At the end of the counter the passageway opened into a square room, populated with assorted dining tables and chairs, and in one corner a battered old upright piano. It was quite dark but homely and friendly.
The walls were adorned with old family photos and other personal treasures, some of them distinctly religious. There was what looked like a picture of Jesus on the side wall leading to some steep steps down to the basement, and on the end of the counter was a faded photo frame containing the printed out words of the Lord’s prayer.
Behind this middle room and through a wide archway was another more open space. A sloping, glazed roof made the area light and welcoming, and gave it the feel of a conservatory. The walls were rough plastered, some exposed to the brick and a mixture of paint colours.
There were bench seats on three sides, each with a small dark-wood table set with a knife and fork wrapped in a white serviette. The place was immediately endearing and friendly, and it seemed like I has stepped back to a different age. Though, of course, there was the obligatory wifi connection.
Thirty minutes later it was raining when I walked back to the Estonian Embassy. Outside a ‘payments and documents’ sign indicated I should descend an outside staircase to a basement office, so down I went. Impressively, the door swung open automatically before I had chance to work out what to do.
I stepped inside and walked along a short corridor with a natural wildlife scene depicted in a giant mural along the wall. A smartly dressed receptionist with long, blond hair sat behind a desk and perspex screen like a bank teller, and was wearing thin safety gloves, the sort a doctor might put on to examine something personal and intimate. It was a sign of the times.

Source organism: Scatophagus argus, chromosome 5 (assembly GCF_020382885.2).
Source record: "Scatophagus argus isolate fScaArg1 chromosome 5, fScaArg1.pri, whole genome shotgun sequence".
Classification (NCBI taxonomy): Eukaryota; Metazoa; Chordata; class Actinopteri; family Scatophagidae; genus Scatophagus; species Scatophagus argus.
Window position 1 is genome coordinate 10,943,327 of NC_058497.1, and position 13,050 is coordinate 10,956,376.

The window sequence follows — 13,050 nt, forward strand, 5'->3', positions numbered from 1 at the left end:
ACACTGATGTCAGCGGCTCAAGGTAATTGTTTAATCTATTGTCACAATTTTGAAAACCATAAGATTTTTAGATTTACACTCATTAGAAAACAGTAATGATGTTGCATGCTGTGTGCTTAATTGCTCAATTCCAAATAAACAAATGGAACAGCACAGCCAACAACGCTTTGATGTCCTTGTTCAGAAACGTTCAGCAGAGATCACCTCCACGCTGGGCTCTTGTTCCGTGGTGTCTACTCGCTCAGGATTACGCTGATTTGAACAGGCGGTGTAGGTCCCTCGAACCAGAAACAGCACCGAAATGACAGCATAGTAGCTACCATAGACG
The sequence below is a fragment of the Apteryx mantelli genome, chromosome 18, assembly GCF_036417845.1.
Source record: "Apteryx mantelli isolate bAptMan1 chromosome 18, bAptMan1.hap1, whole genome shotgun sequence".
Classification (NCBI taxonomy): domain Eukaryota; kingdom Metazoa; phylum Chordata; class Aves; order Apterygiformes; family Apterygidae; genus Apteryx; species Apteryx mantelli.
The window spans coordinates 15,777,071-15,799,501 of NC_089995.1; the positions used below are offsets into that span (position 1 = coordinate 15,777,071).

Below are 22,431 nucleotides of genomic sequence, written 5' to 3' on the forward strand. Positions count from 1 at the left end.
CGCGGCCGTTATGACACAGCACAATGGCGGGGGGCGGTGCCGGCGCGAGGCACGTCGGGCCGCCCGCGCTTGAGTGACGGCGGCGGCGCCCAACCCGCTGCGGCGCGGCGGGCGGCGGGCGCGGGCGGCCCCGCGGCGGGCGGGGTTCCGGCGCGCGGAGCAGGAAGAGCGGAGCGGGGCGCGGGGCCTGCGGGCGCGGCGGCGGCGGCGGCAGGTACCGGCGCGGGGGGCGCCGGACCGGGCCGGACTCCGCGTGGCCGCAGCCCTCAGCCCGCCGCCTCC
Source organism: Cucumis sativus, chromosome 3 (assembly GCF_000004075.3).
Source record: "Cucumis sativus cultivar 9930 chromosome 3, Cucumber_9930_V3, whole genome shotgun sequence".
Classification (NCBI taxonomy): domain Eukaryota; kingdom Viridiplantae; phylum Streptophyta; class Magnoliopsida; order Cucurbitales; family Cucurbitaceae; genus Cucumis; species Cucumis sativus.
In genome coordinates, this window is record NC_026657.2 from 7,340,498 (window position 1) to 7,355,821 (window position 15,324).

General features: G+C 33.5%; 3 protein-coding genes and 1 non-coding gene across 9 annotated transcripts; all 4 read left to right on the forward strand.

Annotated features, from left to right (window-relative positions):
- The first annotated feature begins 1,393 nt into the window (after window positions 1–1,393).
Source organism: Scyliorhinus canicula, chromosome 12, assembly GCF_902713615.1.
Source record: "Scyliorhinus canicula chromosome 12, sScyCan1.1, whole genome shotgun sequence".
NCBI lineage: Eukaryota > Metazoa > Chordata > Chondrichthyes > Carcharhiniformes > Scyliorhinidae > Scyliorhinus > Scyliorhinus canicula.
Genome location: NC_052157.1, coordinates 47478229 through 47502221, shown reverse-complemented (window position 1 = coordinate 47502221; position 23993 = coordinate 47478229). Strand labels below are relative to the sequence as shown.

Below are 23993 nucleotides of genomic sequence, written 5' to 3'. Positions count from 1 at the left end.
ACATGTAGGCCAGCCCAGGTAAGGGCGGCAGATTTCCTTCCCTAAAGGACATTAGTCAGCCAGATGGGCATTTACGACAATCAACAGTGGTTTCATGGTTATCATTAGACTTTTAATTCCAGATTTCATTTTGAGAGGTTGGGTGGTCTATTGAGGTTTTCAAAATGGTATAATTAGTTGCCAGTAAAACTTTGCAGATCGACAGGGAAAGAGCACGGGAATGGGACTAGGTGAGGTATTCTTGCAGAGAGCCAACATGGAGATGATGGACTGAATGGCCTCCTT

I sat down and handed over my passport and she efficiently retrieved a small packet from a grey office filing cabinet behind. Accompanying paperwork was passed to me and I had to sign a receipt. We laughed a little as I hesitated with the date, suddenly distracted by the unexpected sound of birdsong which was playing the background from an unseen speaker.
Estonia, a former Soviet Republic on the edge of the Baltic Sea, is now the most advanced digital society in the world. Estonians use their digital ID cards to access all government services, including health, as well as many private ones.
The e-Residency card for non-nationals is an electronic form of identification allowing the holder to log into online services in Estonia such as government portals and online banks. And whilst it does not give the right of physical residence in Estonia its business benefits are attracting people from across the world in many fields.
It can also be used to legally sign documents electronically within the EU and as an online identification in all EU countries and it offers the chance for non-residents to run and operate an EU based, online business.
After the final day of 2020, now rapidly approaching, my own British passport will become significantly devalued, removing many benefits, including the previously unrestricted right to live, work and study in across Europe.
For those in the UK, working and doing business in the EU and wanting to continue as a freelance like myself, the Estonian e-Residency scheme is an imaginative and small step in the right direction.